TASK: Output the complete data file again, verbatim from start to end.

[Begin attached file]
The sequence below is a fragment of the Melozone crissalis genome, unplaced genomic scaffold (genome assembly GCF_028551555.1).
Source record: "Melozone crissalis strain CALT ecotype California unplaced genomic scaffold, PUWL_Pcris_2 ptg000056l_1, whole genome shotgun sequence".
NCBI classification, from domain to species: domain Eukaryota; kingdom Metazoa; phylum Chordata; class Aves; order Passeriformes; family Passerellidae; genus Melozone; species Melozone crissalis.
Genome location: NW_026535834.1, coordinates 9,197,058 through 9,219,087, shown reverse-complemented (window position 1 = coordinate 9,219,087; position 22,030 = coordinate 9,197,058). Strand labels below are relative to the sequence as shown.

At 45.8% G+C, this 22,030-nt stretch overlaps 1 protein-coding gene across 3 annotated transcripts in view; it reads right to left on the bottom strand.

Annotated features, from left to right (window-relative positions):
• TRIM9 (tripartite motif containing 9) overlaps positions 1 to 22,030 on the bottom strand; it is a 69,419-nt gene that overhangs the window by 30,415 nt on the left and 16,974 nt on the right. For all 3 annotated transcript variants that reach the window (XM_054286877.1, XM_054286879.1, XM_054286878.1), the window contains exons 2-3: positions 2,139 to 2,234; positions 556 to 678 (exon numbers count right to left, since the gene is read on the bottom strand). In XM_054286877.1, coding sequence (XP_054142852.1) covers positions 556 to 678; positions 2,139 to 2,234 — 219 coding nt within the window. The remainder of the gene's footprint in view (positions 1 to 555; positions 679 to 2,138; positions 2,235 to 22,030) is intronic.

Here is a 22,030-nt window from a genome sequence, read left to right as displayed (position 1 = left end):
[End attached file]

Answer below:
The sequence below is a fragment of the Melozone crissalis genome, unplaced genomic scaffold (genome assembly GCF_028551555.1).
Source record: "Melozone crissalis strain CALT ecotype California unplaced genomic scaffold, PUWL_Pcris_2 ptg000056l_1, whole genome shotgun sequence".
NCBI classification, from domain to species: domain Eukaryota; kingdom Metazoa; phylum Chordata; class Aves; order Passeriformes; family Passerellidae; genus Melozone; species Melozone crissalis.
Genome location: NW_026535834.1, coordinates 9,197,058 through 9,219,087, shown reverse-complemented (window position 1 = coordinate 9,219,087; position 22,030 = coordinate 9,197,058). Strand labels below are relative to the sequence as shown.

At 45.8% G+C, this 22,030-nt stretch overlaps 1 protein-coding gene across 3 annotated transcripts in view; it reads right to left on the bottom strand.

Annotated features, from left to right (window-relative positions):
• TRIM9 (tripartite motif containing 9) overlaps positions 1 to 22,030 on the bottom strand; it is a 69,419-nt gene that overhangs the window by 30,415 nt on the left and 16,974 nt on the right. For all 3 annotated transcript variants that reach the window (XM_054286877.1, XM_054286879.1, XM_054286878.1), the window contains exons 2-3: positions 2,139 to 2,234; positions 556 to 678 (exon numbers count right to left, since the gene is read on the bottom strand). In XM_054286877.1, coding sequence (XP_054142852.1) covers positions 556 to 678; positions 2,139 to 2,234 — 219 coding nt within the window. The remainder of the gene's footprint in view (positions 1 to 555; positions 679 to 2,138; positions 2,235 to 22,030) is intronic.

Here is a 22,030-nt window from a genome sequence, read left to right as displayed (position 1 = left end):